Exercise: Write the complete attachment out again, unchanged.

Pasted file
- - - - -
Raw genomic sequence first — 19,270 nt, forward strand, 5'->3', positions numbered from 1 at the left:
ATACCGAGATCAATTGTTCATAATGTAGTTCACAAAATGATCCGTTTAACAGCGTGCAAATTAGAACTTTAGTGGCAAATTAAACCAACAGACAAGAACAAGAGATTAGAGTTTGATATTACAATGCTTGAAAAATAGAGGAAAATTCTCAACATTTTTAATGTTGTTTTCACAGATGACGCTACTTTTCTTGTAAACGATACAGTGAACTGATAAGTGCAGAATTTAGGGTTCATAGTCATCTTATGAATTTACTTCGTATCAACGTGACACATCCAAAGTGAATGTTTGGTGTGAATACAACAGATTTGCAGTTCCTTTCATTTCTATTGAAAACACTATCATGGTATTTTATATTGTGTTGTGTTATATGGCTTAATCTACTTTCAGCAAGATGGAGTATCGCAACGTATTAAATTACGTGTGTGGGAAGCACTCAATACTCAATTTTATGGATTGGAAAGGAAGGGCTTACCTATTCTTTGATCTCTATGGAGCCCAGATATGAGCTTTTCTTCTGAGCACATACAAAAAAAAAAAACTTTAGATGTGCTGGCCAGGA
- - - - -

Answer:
Raw genomic sequence first — 19,270 nt, forward strand, 5'->3', positions numbered from 1 at the left:
ATACCGAGATCAATTGTTCATAATGTAGTTCACAAAATGATCCGTTTAACAGCGTGCAAATTAGAACTTTAGTGGCAAATTAAACCAACAGACAAGAACAAGAGATTAGAGTTTGATATTACAATGCTTGAAAAATAGAGGAAAATTCTCAACATTTTTAATGTTGTTTTCACAGATGACGCTACTTTTCTTGTAAACGATACAGTGAACTGATAAGTGCAGAATTTAGGGTTCATAGTCATCTTATGAATTTACTTCGTATCAACGTGACACATCCAAAGTGAATGTTTGGTGTGAATACAACAGATTTGCAGTTCCTTTCATTTCTATTGAAAACACTATCATGGTATTTTATATTGTGTTGTGTTATATGGCTTAATCTACTTTCAGCAAGATGGAGTATCGCAACGTATTAAATTACGTGTGTGGGAAGCACTCAATACTCAATTTTATGGATTGGAAAGGAAGGGCTTACCTATTCTTTGATCTCTATGGAGCCCAGATATGAGCTTTTCTTCTGAGCACATACAAAAAAAAAAAACTTTAGATGTGCTGGCCAGGA